Return the full contents of your program, but inverted. How do your invert something? Well,

Letters: Take the position of the letter in the alphabet, subtract from 26, and use the letter at that position and flip the case of the letter. E.g A becomes z, and p becomes J.

Digits: Subtract from 9. E.g 6 becomes 3 and 5 becomes 4

Brackets: The brackets (){}[]<> become their corresponding closing/opening bracket. E.g [ becomes ] and > becomes <


  • & and | swap.
  • ' ' [space] and '\n' [newline] swap.
  • £ and $ swap, as do and ¥
  • ¢ and % swap
  • _ and - swap
  • " and ' swap
  • ? and ! swap
  • : and ; swap
  • / and \ swap
  • @ and # swap
  • ~ and ` swap
  • , and . swap
  • © and ® swap

All other characters become their Unicode inverse (subtract from 137,374). However, if the result is specified above, you must replace it again with the replacement provided. You only need to run a maximum of two replacements on each character, so no infinite loops.


  • Standard loopholes are disallowed

Good luck!

  • \$\begingroup\$ "the final product cannot be inverted any more" - but if you have one of the defined replacements (e.g. a letter) you can always invert it? So what do you really mean \$\endgroup\$
    – ASCII-only
    Commented Feb 22, 2019 at 10:41
  • 4
    \$\begingroup\$ Sure... but I highly doubt there is (or ever will be) a language that can do this in 4 bytes, and even if so, the solution wouldn't be very interesting so it's not really a problem. 4 characters... maybe, if you count combining marks on the same character as a single character, but that doesn't matter since we count in bytes here \$\endgroup\$
    – ASCII-only
    Commented Feb 22, 2019 at 10:49
  • 2
    \$\begingroup\$ Would have been much better if it were a little simpler, with fewer rules of inversion. But that's just my opinion (which I am not supposed to have). \$\endgroup\$
    – Arjun
    Commented Feb 22, 2019 at 11:46
  • 1
    \$\begingroup\$ Why did you accept my answer?.. :S It's way too soon, and it's not even the shortest.. \$\endgroup\$ Commented Feb 22, 2019 at 15:00
  • 1
    \$\begingroup\$ Hi there! I see that this and your previous challenge have lots of comments beneath them asking for clarification or other improvements. Since you're rather new here, I would like to point out that we have a place for challenges to get refined before they get posted here. We call it The Sandbox. I've liked both of your challenges so far, so I hope you continue to stay on PPCG and enjoy all the time you spend here. :-) \$\endgroup\$
    – Giuseppe
    Commented Feb 25, 2019 at 20:48

2 Answers 2


Perl 6, 142 bytes


Try it online!

Avoids using most of the annoying to represent characters. I think this could be shorter


05AB1E, 147 bytes




Try it online.

If this can be done in 4 bytes without creating a new language doing this specific task I'd love to see it.. >.> Also, based on the characters to invert I almost have the feeling it's deliberately targeting 05AB1E.. xD Probably not the case, but almost all those characters are pretty frequently used builtins in 05AB1E..



The shortest for 05AB1E is this one: 0"D34çý"D34çý (14 bytes) provided by @OliverNi. My answer uses a modified version of that quine by adding at the ... here: 0"D34çý..."D34çý.... A short explanation of this quine:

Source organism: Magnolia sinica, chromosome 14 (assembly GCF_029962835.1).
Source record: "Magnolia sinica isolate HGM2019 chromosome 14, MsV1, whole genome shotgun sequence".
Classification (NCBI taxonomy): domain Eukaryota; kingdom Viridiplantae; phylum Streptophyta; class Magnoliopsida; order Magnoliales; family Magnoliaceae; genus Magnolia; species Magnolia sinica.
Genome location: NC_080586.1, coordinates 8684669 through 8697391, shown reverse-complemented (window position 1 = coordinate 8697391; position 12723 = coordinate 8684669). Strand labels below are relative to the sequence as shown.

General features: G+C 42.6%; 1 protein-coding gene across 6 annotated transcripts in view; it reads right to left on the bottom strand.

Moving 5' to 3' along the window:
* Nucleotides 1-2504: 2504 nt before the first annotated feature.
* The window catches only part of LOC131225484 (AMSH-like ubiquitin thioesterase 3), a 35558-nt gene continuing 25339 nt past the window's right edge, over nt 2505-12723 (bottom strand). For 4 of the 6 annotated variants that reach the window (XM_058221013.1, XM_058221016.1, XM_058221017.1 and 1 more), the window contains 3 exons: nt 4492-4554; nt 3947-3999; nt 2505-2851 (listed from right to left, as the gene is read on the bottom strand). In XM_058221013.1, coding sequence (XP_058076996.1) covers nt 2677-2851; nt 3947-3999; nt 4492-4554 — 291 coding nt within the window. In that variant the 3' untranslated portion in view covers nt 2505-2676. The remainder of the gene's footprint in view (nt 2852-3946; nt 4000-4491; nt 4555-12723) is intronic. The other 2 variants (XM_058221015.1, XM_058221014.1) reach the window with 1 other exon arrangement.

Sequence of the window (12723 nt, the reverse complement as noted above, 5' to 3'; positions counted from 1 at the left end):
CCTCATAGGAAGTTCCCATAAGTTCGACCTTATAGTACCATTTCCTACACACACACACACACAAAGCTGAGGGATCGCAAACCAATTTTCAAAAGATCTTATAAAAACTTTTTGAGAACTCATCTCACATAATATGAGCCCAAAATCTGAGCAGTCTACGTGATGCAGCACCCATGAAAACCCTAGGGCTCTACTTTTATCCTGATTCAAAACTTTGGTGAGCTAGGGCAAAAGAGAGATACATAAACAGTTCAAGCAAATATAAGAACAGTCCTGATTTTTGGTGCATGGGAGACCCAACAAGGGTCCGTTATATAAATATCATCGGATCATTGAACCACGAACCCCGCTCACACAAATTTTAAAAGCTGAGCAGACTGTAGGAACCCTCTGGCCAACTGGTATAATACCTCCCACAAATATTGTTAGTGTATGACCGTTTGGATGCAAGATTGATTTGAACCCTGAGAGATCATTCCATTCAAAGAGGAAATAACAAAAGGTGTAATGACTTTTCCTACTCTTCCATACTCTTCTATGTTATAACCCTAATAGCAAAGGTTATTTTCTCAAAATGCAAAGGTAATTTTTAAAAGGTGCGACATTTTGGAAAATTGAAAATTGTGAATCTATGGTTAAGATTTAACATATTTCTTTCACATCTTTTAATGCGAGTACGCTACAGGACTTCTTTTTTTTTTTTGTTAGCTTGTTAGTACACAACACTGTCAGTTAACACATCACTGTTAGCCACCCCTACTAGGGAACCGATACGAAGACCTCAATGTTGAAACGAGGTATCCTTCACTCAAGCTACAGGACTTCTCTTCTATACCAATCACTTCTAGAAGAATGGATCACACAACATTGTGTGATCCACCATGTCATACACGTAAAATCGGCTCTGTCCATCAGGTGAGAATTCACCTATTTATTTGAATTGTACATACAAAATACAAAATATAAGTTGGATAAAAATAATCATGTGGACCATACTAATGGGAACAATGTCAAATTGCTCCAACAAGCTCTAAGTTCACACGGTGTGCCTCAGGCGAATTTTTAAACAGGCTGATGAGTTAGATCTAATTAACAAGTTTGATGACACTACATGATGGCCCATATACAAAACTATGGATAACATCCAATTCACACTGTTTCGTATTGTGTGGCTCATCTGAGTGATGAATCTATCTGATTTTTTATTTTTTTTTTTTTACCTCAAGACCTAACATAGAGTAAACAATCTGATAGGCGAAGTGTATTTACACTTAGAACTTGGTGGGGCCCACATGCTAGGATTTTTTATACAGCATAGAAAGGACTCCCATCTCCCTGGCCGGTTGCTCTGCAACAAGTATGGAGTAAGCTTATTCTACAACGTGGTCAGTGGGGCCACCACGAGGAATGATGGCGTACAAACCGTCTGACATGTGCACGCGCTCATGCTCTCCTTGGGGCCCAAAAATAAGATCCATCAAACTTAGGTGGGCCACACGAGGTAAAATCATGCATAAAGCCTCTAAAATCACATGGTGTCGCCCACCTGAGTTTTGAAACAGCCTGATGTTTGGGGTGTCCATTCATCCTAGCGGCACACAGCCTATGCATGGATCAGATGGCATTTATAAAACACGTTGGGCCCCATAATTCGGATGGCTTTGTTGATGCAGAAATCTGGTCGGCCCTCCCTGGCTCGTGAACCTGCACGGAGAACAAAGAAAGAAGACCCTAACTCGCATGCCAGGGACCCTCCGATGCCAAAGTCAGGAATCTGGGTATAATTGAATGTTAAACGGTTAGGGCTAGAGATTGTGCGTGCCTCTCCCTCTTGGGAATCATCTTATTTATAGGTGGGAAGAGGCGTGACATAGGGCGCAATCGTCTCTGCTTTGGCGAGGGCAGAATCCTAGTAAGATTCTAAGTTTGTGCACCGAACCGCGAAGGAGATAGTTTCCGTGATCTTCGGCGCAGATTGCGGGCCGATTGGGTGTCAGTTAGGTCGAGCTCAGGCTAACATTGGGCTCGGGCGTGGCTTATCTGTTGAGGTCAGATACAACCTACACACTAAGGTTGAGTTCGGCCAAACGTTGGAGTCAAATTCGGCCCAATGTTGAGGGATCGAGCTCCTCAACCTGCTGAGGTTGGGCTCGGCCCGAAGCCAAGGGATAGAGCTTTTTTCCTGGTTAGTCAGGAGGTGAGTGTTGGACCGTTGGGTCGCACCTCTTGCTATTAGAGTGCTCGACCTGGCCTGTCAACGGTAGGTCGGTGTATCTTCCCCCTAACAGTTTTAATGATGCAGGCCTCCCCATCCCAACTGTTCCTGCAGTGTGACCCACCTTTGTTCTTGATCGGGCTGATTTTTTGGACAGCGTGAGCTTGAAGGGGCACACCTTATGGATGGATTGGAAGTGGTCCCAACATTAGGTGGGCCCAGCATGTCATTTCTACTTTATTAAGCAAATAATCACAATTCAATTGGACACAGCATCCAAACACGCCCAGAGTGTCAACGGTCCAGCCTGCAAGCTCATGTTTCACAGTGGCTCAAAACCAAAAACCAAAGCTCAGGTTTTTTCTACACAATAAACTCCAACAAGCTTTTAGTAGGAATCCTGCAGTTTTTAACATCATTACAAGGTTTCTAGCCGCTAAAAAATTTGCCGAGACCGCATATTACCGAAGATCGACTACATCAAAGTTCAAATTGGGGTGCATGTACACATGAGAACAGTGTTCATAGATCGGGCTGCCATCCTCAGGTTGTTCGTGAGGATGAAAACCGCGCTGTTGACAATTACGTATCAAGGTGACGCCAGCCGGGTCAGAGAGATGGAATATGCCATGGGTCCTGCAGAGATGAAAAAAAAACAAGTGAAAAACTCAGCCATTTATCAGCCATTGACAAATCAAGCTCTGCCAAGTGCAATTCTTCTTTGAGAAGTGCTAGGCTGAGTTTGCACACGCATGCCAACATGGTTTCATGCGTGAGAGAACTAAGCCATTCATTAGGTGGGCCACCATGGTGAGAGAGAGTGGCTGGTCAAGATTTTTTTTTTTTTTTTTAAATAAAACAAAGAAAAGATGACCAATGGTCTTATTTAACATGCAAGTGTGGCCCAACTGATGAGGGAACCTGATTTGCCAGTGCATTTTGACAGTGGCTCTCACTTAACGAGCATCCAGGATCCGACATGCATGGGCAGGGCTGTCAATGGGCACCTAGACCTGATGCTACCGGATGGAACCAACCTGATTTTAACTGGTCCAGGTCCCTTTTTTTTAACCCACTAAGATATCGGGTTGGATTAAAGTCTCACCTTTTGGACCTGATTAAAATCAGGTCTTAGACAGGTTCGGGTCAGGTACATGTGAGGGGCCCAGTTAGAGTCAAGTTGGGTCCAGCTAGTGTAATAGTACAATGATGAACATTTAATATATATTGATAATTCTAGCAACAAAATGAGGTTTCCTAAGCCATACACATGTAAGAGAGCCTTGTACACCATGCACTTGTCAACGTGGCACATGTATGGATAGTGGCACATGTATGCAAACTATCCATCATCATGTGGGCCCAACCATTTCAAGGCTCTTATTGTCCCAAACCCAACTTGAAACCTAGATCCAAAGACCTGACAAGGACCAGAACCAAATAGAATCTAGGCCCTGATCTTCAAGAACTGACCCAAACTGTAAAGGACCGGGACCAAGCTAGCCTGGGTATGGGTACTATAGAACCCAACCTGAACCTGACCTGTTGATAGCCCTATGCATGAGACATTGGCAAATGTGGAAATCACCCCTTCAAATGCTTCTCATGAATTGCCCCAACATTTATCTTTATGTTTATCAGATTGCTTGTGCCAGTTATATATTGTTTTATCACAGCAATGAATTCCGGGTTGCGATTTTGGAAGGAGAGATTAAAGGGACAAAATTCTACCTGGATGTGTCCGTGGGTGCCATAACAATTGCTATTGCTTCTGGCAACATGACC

0                 # Push a 0 to the stack (can be any digit)
 "D34çý"          # Push the string "D34çý" to the stack
        D         # Duplicate this string
         34ç      # Push 34 converted to an ASCII character to the stack: '"'
            ý     # Join everything on the stack (the 0 and both strings) by '"'
                  # (output the result implicitly)

Challenge part:

ε                 # Map each character in the string to:
 Ð.ïi             #  If it's an integer:
     9α           #   Get it's absolute difference with 9
 ëÐáQi            #  Else-if it's a regular letter ([A-Za-z]):
      žiD         #   Push "abcdefghijklmnopqrstuvwxyzABCDEFGHIJKLMNOPQRSTUVWXYZ" twice
         yk       #   Get the index of the current character
           52α    #   Get the absolute difference with 52
              è   #   And index it into the string again
 ë']Qi           '#  Else-if it's a "]":
      º           #   Mirror it to "]["
       ¦          #   And remove the first character so just "[" remains
  34ç             #  Push '"'
     39ç          #  Push "'"
        «         #  Merge them together: `"'`
         UX       #  Save it in variable `X`
  „,.             #  Push ",."
     VY           #  Save it in variable `Y`
       J          #  Join the character, `"'` and ",." together
        ć         #  Extract the head (the character)
         DŠ       #  Duplicate and triple-swap, so the stack becomes char, `"',.`, char
 ë         åi     #  Else-if the character is in this string:
             XÂ   #   Push variable `X` and its reverse
               ‡  #   Transliterate the character
             YÂ   #   Push variable `Y` and its reverse
               ‡  #   Transliterate the character
 ë                #  Else:
  Ç               #   Convert the character to its unicode value
   •2S¹•          #   Push compressed integer 137374
        α         #   Take the absolute difference between the two
         ç        #   Convert it to a character again
          J       #   Join (workaround because very high unicode characters are wrapped
                  #         in a list for some reason)
]                 # Close all if-else statements and map
 J                # Join every mapped character together to a single string
                  # (and output the result implicitly)

See this 05AB1E tip of mine (section How to compress large integers? to understand why •2S¹• is 137374.


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